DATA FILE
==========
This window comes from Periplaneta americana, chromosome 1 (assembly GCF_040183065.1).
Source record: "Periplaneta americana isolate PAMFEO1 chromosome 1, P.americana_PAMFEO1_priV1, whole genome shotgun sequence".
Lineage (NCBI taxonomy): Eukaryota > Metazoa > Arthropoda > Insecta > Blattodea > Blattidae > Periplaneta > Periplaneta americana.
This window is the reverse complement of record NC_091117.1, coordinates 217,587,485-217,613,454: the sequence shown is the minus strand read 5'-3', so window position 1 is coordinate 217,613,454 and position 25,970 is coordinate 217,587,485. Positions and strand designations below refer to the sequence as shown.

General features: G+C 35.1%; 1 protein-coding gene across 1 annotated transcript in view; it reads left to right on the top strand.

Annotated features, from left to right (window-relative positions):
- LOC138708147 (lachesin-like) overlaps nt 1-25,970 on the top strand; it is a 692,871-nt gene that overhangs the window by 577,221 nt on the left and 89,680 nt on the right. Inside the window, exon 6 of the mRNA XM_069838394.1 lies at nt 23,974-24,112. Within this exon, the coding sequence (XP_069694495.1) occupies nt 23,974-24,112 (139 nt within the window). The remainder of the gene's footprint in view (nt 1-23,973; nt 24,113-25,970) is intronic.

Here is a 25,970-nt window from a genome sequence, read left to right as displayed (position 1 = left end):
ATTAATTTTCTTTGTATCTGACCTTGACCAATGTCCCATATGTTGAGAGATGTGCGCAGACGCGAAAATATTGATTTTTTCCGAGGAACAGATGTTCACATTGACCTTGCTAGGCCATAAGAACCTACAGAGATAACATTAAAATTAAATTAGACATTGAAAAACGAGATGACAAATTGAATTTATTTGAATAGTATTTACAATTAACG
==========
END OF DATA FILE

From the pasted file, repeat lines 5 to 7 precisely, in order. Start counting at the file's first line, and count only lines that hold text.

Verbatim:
General features: G+C 35.1%; 1 protein-coding gene across 1 annotated transcript in view; it reads left to right on the top strand.

Annotated features, from left to right (window-relative positions):
- LOC138708147 (lachesin-like) overlaps nt 1-25,970 on the top strand; it is a 692,871-nt gene that overhangs the window by 577,221 nt on the left and 89,680 nt on the right. Inside the window, exon 6 of the mRNA XM_069838394.1 lies at nt 23,974-24,112. Within this exon, the coding sequence (XP_069694495.1) occupies nt 23,974-24,112 (139 nt within the window). The remainder of the gene's footprint in view (nt 1-23,973; nt 24,113-25,970) is intronic.